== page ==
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"The Human Body".

"The Human Body" A presentation of The Learning Channel and BBC Worldwide 40 minutes

What does it mean to be human? To have a beating heart? To use our brains? Being a human goes far beyond simple definition. "The Human Body" takes a look at what makes our bodies so unique--from the inside out.

From the time we wake up each morning, our bodies go through complex processes just to keep up the daily routine of life. When we first open our eyes in the morning, the top layer of cells is burnt off the retina, leaving our eyeballs fresh for a new day. How about eating? From your first bite of cereal, your digestive system kicks into high gear, using powerful stomach acid and enzymes to break down your food and convert it to energy.

Can you imagine actually seeing this happen? In this new movie, you can. The story begins in London where a family is getting ready for school and work. We watch Luke ride his bike to school where thermal imaging allows us to see the immense heat produced--just from riding a bike! Zannah puts in her favorite CD and blasts it through headphones. See what her ear does to handle this high-decibel sound.

Perhaps the most fascinating part of the movie is when we see how a baby is brought into the world. A woman named Heather has just learned she's pregnant and the audience gets to see each stage of the baby's development over the course of nine months.

Think the only cool special effects are ones with exploding buildings and alien space ships? No way! The Human Body has amazing graphics, naturally. Our bodies are a maze of colors, movement, and effects beyond our imagination.

The movie is in IMAX format, so look for it to come to an IMAX theater near you. Take the wildest trip of your life--inside your body?

RELATED ARTICLE: The Head Bone's Connected to the Neck Bone: The Weird, Wacky, and Wonderful X-ray

by Carla Killough McClafferty Farrar, Straus and Giroux Publishing 136 pages

Over a century ago, a German scientist stumbled upon an amazing discovery. During some routine gas experiments, Dr. Wilhelm Roentgen noticed a green light glowing from a test tube onto a stack of papers. This light was so powerful it went through every item he tried, except for lead. Dr. Roentgen placed his hand in front of the light and saw the bones of his very own hand? Could it be real or just a freak of nature? Of course it was real, and what we know to be x-rays today. The medical world was never the same.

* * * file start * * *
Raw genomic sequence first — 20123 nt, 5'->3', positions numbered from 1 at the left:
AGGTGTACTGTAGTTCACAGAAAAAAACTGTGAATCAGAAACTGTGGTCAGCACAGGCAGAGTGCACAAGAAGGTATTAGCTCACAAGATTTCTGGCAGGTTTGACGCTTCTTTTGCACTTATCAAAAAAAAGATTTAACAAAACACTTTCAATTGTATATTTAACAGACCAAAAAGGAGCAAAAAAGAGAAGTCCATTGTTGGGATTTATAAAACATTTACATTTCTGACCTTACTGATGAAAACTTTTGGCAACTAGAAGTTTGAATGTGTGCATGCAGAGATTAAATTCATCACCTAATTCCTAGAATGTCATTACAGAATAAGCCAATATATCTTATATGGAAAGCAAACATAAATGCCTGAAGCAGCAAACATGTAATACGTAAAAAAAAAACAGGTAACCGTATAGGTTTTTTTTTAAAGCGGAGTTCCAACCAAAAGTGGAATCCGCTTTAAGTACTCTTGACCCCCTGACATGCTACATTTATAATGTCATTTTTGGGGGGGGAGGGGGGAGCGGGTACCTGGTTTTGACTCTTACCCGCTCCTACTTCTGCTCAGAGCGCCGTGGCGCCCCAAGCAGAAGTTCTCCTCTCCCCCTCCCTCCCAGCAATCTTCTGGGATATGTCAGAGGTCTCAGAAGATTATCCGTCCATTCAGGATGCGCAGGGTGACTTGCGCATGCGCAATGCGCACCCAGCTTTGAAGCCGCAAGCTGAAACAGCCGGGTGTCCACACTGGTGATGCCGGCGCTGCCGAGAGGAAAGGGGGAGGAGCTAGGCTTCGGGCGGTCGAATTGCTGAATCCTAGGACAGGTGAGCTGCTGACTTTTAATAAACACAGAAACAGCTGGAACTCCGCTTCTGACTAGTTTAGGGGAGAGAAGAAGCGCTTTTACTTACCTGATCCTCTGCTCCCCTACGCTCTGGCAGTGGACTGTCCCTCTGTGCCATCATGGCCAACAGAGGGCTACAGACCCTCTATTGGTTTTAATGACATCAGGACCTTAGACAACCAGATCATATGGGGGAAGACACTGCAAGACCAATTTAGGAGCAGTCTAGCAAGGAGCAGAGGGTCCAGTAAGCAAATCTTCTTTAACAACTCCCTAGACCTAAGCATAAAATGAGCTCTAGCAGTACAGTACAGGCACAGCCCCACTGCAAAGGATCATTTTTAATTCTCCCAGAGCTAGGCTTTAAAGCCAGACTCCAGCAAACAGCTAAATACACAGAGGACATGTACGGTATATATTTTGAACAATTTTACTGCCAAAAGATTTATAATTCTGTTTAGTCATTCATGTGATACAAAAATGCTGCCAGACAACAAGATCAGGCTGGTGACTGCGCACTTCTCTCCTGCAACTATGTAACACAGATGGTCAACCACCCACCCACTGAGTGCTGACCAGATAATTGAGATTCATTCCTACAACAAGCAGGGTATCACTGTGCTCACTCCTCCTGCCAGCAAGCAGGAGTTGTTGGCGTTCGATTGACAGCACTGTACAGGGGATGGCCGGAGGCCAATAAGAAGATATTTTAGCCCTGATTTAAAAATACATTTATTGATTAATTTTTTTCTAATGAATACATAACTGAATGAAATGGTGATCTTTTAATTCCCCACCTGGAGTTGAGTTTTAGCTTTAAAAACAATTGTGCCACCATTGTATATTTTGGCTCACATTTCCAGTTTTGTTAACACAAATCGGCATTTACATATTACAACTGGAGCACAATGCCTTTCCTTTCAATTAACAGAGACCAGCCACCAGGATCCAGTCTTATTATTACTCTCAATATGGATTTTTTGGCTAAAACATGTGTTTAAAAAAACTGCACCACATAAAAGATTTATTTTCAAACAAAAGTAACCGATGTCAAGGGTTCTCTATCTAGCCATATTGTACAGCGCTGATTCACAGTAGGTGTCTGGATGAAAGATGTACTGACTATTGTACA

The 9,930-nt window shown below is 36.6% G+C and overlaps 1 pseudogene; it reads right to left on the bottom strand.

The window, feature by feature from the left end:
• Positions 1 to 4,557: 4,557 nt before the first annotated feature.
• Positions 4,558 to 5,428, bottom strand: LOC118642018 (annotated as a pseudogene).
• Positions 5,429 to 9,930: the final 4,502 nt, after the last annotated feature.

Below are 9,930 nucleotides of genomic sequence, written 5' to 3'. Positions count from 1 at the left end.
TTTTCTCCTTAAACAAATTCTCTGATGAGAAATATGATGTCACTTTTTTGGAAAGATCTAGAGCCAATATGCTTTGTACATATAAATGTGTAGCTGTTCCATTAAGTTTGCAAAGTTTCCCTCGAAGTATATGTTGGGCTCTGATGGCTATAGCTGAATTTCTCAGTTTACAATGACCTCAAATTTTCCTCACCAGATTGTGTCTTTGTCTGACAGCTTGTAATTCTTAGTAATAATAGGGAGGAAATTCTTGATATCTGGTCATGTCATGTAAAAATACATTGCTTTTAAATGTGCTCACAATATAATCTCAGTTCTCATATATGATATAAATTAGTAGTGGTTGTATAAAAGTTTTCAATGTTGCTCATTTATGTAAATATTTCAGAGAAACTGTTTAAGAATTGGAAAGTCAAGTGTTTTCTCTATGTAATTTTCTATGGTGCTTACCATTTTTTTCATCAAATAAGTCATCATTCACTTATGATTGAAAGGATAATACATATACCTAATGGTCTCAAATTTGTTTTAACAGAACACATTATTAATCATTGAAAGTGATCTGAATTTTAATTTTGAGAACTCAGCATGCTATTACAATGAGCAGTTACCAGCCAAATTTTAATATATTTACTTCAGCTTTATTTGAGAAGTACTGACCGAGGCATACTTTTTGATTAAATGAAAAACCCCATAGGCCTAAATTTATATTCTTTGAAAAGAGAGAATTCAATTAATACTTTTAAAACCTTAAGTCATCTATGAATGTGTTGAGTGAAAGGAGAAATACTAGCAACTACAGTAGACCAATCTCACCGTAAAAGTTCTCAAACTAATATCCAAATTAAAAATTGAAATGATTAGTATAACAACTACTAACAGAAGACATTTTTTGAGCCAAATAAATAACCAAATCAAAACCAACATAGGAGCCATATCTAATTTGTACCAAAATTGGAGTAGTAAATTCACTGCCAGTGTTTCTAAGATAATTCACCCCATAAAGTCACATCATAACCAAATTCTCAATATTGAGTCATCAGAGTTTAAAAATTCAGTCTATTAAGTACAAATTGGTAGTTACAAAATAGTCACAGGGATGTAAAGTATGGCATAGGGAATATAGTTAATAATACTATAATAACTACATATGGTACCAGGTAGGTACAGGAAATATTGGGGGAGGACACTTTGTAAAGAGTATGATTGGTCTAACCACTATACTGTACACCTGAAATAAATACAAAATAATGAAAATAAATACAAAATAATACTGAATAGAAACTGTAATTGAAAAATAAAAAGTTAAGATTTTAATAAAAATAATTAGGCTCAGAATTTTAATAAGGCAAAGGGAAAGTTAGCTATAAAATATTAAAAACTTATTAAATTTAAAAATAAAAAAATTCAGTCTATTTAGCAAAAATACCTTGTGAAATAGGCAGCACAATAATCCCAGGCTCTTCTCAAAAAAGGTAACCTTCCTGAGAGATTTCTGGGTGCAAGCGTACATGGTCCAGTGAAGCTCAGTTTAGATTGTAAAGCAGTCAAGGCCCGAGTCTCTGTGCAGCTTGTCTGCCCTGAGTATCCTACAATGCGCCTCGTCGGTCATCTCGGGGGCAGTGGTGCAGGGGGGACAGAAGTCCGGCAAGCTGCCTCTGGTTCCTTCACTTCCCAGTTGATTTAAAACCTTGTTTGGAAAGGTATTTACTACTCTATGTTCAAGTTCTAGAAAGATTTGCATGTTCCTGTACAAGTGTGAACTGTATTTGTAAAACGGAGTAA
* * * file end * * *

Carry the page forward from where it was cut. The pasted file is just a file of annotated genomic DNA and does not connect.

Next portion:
Though x-rays were a scientific revolution, many people were injured as x-rays developed. When you go to the dentist, you may get your teeth x-rayed. Most of the time they put a heavy smock over you while the x-ray is being taken. This is because the x-ray light is so powerful it can damage the inside of your body. Before scientists knew this, many were hurt badly.

Now that we use x-rays safely, they continue to advance our scientific and medical knowledge. X-rays are used to examine fine art, to examine broken bones, and even to help make airplanes!
COPYRIGHT 2001 Benjamin Franklin Literary & Medical Society, Inc.
No portion of this article can be reproduced without the express written permission from the copyright holder.
Copyright 2001 Gale, Cengage Learning. All rights reserved.

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Title Annotation:Review
Publication:Children's Digest
Article Type:Television Program Review
Date:Oct 1, 2001
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